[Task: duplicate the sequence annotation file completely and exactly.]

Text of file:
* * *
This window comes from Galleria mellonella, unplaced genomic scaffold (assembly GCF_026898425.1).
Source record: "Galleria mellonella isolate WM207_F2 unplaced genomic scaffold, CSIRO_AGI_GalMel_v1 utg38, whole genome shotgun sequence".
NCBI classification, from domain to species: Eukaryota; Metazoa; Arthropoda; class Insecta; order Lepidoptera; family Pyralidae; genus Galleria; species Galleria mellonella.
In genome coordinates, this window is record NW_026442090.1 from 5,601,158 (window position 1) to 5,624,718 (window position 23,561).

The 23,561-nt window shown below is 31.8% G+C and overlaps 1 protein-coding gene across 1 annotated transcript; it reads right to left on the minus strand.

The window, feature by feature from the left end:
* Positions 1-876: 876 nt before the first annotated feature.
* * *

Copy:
This window comes from Galleria mellonella, unplaced genomic scaffold (assembly GCF_026898425.1).
Source record: "Galleria mellonella isolate WM207_F2 unplaced genomic scaffold, CSIRO_AGI_GalMel_v1 utg38, whole genome shotgun sequence".
NCBI classification, from domain to species: Eukaryota; Metazoa; Arthropoda; class Insecta; order Lepidoptera; family Pyralidae; genus Galleria; species Galleria mellonella.
In genome coordinates, this window is record NW_026442090.1 from 5,601,158 (window position 1) to 5,624,718 (window position 23,561).

The 23,561-nt window shown below is 31.8% G+C and overlaps 1 protein-coding gene across 1 annotated transcript; it reads right to left on the minus strand.

The window, feature by feature from the left end:
* Positions 1-876: 876 nt before the first annotated feature.